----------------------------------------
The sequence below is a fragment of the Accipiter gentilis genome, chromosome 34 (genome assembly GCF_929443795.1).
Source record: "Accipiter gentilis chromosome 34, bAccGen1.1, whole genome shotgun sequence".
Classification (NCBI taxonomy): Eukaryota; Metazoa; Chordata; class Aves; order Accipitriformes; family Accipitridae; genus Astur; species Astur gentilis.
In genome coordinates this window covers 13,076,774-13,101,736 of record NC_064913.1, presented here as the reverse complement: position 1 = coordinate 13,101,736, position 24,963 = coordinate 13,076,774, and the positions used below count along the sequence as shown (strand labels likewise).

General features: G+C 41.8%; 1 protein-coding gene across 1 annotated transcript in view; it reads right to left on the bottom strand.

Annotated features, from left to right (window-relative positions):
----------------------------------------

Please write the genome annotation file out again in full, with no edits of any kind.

The sequence below is a fragment of the Accipiter gentilis genome, chromosome 34 (genome assembly GCF_929443795.1).
Source record: "Accipiter gentilis chromosome 34, bAccGen1.1, whole genome shotgun sequence".
Classification (NCBI taxonomy): Eukaryota; Metazoa; Chordata; class Aves; order Accipitriformes; family Accipitridae; genus Astur; species Astur gentilis.
In genome coordinates this window covers 13,076,774-13,101,736 of record NC_064913.1, presented here as the reverse complement: position 1 = coordinate 13,101,736, position 24,963 = coordinate 13,076,774, and the positions used below count along the sequence as shown (strand labels likewise).

General features: G+C 41.8%; 1 protein-coding gene across 1 annotated transcript in view; it reads right to left on the bottom strand.

Annotated features, from left to right (window-relative positions):